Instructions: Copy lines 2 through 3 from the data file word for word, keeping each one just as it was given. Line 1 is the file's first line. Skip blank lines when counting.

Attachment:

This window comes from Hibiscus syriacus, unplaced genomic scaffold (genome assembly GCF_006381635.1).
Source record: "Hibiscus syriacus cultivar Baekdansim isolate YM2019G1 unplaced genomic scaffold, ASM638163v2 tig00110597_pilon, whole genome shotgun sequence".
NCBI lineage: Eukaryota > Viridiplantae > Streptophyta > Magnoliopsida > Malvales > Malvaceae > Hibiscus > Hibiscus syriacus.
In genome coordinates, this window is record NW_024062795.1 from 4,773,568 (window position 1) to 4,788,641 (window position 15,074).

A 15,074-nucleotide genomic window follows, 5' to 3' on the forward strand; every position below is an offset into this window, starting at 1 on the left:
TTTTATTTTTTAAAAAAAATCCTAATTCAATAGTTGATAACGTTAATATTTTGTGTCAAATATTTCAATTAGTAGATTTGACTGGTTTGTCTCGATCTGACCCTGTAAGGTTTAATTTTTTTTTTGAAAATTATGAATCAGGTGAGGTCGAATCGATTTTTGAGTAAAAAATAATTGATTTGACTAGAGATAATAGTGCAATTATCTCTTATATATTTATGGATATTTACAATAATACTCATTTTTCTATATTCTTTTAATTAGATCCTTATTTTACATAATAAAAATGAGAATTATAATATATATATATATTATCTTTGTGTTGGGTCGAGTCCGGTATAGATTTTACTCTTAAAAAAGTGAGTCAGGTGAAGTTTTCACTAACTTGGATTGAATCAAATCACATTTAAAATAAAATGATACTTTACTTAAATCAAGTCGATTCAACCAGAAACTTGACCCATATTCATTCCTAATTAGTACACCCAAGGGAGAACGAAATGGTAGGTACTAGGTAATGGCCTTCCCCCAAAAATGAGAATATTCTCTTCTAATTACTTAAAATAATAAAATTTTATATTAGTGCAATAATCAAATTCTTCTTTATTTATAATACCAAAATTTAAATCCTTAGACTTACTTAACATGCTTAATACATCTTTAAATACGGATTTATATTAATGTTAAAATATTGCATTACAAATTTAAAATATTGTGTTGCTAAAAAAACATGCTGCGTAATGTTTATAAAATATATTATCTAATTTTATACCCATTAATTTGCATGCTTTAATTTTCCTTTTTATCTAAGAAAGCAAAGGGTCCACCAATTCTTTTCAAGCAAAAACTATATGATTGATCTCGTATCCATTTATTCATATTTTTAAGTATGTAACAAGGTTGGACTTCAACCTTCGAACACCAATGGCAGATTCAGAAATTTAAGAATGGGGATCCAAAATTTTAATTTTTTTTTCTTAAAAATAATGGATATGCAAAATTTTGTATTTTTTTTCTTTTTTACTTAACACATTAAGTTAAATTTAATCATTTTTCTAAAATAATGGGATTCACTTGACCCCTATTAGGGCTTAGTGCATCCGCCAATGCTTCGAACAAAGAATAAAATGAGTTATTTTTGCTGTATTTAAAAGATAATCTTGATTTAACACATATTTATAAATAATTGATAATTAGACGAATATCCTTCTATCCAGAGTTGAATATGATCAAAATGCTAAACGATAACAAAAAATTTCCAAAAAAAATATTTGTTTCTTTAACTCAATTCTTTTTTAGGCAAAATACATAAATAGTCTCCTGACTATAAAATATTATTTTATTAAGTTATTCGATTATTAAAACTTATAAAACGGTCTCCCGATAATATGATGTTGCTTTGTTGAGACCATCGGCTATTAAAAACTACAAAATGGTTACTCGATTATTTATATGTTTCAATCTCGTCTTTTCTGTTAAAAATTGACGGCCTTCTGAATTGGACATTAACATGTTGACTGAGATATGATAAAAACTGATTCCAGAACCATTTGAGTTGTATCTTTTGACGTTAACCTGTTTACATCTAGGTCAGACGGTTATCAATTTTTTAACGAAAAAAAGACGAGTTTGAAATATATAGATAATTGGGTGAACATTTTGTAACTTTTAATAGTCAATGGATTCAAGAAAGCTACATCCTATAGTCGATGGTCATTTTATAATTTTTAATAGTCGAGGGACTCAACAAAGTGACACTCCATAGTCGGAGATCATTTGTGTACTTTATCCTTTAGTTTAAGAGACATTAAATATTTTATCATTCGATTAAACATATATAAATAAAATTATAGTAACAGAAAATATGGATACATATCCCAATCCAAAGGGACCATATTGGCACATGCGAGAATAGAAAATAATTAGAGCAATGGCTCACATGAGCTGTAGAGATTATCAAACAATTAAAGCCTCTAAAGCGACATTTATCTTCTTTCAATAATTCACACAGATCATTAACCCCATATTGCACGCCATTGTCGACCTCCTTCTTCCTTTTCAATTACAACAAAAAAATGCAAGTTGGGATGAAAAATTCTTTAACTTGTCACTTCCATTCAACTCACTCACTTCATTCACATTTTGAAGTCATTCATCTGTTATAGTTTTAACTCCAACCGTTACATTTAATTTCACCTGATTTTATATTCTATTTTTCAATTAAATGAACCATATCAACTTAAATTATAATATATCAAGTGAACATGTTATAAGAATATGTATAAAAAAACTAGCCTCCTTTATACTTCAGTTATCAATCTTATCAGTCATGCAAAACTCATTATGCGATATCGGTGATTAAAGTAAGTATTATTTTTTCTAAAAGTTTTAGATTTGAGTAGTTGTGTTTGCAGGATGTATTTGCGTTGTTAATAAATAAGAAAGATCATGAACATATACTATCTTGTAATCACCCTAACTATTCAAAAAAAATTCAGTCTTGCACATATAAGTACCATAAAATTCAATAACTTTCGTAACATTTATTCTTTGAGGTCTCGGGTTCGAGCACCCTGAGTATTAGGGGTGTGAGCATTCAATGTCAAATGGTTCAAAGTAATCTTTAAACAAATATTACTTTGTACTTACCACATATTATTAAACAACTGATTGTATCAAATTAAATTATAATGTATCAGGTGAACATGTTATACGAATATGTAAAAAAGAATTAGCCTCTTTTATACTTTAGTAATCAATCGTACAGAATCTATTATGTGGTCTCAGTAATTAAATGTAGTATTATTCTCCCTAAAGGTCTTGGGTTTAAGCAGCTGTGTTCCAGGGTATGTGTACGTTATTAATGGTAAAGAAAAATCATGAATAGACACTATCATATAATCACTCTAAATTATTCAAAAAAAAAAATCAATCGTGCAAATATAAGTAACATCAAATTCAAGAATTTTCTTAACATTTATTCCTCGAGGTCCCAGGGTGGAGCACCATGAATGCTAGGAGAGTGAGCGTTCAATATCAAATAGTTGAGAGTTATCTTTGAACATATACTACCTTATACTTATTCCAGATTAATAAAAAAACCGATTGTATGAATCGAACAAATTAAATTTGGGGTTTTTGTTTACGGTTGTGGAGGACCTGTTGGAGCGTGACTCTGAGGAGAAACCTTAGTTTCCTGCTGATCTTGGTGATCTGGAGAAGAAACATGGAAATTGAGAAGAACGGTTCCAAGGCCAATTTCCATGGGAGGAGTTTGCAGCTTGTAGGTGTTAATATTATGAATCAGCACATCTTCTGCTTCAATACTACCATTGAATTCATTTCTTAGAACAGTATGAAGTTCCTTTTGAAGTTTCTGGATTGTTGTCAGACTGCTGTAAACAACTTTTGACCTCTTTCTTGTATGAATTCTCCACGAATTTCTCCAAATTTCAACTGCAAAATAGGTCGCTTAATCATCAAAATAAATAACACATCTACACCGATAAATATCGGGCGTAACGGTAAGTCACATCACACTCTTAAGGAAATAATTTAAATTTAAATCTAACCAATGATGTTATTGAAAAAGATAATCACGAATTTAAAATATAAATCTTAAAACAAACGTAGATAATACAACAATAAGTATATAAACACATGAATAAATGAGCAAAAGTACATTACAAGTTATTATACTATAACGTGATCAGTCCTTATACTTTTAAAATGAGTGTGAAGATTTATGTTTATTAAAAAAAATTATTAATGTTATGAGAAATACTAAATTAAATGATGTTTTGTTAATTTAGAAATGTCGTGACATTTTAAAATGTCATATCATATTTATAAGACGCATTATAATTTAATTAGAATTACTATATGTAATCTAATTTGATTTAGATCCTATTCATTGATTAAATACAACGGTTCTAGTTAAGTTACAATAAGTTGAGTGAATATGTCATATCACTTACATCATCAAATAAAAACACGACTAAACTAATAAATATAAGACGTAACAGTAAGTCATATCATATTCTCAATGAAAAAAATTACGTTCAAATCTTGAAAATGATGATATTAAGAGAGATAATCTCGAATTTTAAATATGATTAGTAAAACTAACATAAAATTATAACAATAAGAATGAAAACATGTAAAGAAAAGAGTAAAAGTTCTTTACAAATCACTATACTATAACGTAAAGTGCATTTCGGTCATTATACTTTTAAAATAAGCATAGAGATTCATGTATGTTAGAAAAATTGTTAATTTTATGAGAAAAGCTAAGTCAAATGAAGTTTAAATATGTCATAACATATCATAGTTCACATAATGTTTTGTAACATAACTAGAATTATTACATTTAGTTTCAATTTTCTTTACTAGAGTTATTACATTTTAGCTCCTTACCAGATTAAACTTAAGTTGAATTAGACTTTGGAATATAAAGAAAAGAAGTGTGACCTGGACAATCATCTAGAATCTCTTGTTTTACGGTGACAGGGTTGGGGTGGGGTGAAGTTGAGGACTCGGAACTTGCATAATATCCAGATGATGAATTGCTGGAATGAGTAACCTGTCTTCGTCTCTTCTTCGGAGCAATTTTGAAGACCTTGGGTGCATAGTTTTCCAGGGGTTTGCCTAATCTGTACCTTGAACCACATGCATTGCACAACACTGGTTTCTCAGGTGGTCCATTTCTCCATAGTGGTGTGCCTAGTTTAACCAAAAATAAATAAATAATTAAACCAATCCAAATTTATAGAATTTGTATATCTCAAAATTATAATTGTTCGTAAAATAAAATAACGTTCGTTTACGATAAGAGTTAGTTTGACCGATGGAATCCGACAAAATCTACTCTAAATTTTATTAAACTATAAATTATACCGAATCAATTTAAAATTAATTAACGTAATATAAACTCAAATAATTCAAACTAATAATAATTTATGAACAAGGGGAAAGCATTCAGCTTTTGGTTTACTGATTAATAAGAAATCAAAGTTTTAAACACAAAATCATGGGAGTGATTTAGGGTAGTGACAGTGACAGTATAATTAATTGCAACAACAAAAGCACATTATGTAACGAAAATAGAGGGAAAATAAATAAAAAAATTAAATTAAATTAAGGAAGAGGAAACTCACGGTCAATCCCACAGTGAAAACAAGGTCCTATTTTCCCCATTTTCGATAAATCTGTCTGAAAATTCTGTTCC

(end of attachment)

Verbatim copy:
Source record: "Hibiscus syriacus cultivar Baekdansim isolate YM2019G1 unplaced genomic scaffold, ASM638163v2 tig00110597_pilon, whole genome shotgun sequence".
NCBI lineage: Eukaryota > Viridiplantae > Streptophyta > Magnoliopsida > Malvales > Malvaceae > Hibiscus > Hibiscus syriacus.